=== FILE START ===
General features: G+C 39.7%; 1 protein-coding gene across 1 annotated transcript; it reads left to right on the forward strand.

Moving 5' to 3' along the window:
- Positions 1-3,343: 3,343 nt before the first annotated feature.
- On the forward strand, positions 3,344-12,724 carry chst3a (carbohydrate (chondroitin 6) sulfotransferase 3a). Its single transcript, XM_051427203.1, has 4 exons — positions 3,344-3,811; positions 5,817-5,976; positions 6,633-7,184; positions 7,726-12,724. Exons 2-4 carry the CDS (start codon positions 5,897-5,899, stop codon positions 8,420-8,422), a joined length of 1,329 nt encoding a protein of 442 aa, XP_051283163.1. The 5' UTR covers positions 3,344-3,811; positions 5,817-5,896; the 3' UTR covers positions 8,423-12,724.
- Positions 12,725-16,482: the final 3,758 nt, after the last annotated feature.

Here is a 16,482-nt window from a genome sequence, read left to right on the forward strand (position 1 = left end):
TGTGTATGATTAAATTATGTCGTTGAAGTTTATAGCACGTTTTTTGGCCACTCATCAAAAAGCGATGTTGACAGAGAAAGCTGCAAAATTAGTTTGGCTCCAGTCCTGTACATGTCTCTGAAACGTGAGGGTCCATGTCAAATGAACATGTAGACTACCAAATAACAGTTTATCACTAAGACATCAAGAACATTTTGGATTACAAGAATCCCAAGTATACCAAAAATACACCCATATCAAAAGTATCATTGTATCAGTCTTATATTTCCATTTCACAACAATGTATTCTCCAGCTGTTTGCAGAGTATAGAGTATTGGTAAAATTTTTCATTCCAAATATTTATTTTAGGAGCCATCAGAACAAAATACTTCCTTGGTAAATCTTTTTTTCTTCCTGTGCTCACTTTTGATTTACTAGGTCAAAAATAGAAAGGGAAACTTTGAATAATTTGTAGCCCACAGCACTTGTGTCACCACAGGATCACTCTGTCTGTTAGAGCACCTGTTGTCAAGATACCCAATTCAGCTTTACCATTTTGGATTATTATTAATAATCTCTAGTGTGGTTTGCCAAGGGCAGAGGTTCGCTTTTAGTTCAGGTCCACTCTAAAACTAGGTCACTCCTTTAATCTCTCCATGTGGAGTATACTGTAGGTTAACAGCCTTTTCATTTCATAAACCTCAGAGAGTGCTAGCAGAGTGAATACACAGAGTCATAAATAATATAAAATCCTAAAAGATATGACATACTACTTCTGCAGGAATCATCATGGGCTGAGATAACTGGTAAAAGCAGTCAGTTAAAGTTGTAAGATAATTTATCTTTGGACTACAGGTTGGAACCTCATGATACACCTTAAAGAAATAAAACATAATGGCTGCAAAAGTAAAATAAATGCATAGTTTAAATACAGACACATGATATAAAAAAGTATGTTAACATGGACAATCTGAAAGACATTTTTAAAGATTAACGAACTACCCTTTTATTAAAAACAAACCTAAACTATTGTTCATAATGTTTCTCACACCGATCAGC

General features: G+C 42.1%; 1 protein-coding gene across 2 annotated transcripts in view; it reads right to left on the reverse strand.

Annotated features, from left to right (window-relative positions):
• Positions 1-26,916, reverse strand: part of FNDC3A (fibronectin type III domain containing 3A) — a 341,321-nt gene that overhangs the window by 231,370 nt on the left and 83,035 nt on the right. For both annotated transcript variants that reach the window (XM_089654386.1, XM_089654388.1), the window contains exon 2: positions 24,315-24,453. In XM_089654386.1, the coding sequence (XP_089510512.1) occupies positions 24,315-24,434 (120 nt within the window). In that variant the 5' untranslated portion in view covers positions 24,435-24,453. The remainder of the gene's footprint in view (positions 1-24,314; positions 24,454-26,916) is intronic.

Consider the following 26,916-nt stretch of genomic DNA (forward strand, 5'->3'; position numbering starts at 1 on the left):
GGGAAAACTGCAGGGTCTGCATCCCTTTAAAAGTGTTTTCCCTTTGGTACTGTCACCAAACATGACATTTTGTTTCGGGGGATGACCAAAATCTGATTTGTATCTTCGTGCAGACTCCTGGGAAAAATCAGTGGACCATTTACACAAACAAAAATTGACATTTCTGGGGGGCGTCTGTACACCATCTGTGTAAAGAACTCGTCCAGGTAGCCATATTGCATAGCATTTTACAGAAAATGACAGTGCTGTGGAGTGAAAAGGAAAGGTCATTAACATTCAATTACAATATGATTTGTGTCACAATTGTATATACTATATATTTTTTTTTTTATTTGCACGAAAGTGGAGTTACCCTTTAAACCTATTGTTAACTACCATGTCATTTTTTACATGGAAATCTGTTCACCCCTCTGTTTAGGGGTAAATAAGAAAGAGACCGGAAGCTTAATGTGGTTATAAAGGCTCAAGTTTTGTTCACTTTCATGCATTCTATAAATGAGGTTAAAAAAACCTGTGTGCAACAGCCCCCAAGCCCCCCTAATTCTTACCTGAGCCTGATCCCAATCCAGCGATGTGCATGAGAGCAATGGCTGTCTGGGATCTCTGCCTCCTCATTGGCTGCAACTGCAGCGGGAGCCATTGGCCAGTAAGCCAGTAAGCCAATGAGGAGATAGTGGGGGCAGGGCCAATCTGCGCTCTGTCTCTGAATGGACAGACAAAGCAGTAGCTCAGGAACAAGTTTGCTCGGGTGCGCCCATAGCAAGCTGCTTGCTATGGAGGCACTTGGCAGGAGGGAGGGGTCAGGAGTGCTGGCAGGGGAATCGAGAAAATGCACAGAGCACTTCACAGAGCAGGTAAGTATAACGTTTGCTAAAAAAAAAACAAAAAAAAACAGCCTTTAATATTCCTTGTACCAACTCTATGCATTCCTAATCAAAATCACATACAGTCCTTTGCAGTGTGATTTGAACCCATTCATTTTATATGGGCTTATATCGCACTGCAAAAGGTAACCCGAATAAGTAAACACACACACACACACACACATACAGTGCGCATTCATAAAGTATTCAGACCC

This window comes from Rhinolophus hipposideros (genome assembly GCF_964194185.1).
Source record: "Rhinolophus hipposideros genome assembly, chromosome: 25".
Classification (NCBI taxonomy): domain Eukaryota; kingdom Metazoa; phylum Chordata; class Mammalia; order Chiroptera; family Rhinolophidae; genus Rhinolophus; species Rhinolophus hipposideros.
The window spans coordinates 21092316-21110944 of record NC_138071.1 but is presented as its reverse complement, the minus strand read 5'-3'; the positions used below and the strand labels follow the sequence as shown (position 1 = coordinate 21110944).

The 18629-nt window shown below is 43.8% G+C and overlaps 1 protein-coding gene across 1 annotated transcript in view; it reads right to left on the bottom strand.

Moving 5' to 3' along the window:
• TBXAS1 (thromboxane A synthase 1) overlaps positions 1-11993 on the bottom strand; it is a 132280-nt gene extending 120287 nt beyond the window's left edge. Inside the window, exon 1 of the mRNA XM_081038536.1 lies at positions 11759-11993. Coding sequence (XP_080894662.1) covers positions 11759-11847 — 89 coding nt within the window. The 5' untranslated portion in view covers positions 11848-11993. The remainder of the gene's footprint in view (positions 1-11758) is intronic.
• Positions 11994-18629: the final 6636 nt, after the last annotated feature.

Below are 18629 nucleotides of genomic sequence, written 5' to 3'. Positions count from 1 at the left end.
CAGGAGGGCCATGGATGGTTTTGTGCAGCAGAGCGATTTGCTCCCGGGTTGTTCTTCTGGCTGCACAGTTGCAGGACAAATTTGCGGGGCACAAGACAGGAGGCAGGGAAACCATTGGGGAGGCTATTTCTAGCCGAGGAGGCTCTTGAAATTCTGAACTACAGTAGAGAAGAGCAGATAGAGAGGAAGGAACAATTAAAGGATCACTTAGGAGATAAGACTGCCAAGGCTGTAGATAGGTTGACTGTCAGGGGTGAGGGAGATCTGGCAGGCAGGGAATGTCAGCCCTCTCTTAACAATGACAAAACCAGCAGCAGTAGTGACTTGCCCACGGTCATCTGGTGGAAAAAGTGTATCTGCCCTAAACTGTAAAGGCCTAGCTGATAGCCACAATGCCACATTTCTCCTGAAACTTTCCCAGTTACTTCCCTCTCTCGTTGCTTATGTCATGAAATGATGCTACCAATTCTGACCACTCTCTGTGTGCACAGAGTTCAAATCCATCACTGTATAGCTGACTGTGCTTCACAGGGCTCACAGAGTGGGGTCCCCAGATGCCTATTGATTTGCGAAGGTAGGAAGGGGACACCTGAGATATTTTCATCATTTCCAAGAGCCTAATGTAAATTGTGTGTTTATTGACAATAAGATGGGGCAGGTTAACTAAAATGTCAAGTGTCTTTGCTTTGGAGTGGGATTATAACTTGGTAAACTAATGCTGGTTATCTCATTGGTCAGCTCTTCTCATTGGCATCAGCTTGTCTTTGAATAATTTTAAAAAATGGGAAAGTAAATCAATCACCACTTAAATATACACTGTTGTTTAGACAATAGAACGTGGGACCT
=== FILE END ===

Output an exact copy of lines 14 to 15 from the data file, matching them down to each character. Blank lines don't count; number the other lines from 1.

Source record: "Rhinolophus hipposideros genome assembly, chromosome: 25".
Classification (NCBI taxonomy): domain Eukaryota; kingdom Metazoa; phylum Chordata; class Mammalia; order Chiroptera; family Rhinolophidae; genus Rhinolophus; species Rhinolophus hipposideros.